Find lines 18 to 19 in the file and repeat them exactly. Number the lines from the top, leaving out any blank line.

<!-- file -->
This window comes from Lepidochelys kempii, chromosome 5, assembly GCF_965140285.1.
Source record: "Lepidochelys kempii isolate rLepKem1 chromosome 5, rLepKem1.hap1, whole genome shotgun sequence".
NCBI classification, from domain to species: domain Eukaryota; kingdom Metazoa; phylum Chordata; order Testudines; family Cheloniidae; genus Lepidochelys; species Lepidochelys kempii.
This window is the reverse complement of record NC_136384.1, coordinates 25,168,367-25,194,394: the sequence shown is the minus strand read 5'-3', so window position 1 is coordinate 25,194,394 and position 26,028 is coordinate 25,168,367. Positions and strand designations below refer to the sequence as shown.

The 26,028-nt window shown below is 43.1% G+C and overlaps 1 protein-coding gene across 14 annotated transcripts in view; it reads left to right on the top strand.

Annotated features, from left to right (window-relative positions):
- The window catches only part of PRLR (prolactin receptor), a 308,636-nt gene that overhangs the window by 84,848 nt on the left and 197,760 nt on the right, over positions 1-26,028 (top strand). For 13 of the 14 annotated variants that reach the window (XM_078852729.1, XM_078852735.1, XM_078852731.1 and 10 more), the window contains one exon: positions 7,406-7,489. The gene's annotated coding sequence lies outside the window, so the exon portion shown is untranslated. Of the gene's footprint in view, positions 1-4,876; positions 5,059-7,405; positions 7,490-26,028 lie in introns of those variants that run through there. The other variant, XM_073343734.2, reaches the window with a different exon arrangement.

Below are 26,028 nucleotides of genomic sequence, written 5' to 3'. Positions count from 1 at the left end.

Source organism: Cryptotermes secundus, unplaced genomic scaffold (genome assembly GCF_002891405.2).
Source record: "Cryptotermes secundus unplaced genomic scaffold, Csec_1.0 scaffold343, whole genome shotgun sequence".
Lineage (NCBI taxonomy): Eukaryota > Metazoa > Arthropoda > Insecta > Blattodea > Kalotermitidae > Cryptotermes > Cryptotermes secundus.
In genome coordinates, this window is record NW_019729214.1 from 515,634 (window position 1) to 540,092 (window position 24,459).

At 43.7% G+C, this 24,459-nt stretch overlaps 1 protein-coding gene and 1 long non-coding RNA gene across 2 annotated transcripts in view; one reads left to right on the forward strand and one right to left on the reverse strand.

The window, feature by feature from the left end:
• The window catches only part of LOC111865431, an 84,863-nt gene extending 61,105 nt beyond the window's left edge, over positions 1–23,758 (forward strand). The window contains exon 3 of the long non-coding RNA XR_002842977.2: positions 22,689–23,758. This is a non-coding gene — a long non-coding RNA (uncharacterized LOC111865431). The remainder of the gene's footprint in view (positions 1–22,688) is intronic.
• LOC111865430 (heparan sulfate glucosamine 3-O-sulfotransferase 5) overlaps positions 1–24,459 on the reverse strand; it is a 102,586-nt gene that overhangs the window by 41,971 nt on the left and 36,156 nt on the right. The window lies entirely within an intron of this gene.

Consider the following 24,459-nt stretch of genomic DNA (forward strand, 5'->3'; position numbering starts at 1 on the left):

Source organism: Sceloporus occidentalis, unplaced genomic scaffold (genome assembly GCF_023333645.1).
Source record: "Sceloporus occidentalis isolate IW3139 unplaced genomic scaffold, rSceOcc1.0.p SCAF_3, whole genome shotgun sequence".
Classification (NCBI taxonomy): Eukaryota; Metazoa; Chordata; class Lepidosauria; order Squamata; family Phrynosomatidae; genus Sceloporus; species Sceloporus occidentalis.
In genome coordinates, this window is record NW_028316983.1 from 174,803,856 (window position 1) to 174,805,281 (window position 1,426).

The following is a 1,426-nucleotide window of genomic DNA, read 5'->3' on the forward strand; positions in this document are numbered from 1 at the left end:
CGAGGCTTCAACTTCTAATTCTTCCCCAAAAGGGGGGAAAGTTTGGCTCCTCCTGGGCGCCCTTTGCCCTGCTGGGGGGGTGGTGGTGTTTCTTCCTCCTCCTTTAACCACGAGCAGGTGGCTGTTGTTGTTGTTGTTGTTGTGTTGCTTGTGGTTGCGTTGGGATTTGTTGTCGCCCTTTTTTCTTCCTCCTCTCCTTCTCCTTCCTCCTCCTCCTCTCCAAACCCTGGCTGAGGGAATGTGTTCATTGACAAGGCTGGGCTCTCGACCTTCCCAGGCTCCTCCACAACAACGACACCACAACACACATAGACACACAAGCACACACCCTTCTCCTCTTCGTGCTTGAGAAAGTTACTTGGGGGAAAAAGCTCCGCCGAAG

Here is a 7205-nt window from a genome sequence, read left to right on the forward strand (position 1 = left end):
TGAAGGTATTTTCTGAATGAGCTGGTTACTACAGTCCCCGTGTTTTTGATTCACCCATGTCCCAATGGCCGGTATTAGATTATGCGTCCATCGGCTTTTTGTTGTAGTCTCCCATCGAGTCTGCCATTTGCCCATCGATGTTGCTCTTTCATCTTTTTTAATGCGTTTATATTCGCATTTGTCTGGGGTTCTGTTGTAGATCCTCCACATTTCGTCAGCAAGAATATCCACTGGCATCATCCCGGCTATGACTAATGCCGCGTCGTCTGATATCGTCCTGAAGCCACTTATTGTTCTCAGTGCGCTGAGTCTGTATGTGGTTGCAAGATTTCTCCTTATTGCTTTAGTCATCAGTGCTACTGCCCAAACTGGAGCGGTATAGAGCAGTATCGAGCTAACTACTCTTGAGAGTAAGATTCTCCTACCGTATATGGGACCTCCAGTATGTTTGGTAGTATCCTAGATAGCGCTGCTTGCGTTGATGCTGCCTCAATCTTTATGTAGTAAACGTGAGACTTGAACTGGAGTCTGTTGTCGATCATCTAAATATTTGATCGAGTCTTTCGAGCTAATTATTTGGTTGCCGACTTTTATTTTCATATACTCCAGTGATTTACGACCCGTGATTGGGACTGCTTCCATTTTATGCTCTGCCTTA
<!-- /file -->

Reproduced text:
Source organism: Sceloporus occidentalis, unplaced genomic scaffold (genome assembly GCF_023333645.1).
Source record: "Sceloporus occidentalis isolate IW3139 unplaced genomic scaffold, rSceOcc1.0.p SCAF_3, whole genome shotgun sequence".